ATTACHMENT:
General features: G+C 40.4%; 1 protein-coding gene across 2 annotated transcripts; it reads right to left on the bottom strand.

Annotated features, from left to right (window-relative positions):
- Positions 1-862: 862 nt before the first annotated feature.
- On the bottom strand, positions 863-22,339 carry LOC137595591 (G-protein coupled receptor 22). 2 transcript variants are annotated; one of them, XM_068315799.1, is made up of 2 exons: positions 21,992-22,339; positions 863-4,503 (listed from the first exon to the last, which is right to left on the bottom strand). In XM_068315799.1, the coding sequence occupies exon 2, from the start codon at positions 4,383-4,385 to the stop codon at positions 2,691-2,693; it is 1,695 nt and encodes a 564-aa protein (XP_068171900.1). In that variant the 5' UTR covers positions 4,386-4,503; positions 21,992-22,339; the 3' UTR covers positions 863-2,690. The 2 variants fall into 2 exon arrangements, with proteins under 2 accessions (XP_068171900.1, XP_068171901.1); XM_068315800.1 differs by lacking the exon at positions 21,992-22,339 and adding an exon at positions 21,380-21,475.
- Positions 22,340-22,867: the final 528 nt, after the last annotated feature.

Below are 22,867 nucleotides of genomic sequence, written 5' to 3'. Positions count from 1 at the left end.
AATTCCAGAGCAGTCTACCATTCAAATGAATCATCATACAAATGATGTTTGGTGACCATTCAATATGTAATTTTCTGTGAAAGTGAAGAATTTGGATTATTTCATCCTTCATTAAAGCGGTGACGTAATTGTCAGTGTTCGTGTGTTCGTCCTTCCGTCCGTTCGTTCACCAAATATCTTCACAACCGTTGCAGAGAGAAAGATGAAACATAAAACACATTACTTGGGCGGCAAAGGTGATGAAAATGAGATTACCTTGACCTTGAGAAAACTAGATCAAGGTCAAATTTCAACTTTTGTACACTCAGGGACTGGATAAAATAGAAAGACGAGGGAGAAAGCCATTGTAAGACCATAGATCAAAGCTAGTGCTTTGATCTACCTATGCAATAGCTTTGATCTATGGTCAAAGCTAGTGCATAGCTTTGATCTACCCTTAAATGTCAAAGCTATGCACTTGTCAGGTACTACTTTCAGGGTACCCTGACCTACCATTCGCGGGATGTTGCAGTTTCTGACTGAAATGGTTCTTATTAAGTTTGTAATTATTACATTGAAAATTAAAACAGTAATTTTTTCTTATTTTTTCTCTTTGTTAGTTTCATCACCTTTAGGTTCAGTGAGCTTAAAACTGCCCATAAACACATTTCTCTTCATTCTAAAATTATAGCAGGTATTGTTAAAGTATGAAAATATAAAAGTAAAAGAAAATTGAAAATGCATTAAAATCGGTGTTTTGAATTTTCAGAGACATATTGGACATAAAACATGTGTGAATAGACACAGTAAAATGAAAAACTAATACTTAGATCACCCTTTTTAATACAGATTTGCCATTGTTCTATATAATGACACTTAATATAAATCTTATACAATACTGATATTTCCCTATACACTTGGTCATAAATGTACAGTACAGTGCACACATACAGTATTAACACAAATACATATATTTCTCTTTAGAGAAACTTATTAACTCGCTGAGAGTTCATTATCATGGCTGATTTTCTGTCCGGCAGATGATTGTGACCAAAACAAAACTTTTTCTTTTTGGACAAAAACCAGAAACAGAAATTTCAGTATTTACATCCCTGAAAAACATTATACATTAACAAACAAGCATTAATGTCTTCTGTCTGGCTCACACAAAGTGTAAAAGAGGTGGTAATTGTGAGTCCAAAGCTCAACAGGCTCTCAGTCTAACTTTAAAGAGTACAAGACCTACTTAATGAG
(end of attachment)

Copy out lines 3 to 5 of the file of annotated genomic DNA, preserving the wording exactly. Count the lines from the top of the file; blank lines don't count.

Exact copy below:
- Positions 1-862: 862 nt before the first annotated feature.
- On the bottom strand, positions 863-22,339 carry LOC137595591 (G-protein coupled receptor 22). 2 transcript variants are annotated; one of them, XM_068315799.1, is made up of 2 exons: positions 21,992-22,339; positions 863-4,503 (listed from the first exon to the last, which is right to left on the bottom strand). In XM_068315799.1, the coding sequence occupies exon 2, from the start codon at positions 4,383-4,385 to the stop codon at positions 2,691-2,693; it is 1,695 nt and encodes a 564-aa protein (XP_068171900.1). In that variant the 5' UTR covers positions 4,386-4,503; positions 21,992-22,339; the 3' UTR covers positions 863-2,690. The 2 variants fall into 2 exon arrangements, with proteins under 2 accessions (XP_068171900.1, XP_068171901.1); XM_068315800.1 differs by lacking the exon at positions 21,992-22,339 and adding an exon at positions 21,380-21,475.
- Positions 22,340-22,867: the final 528 nt, after the last annotated feature.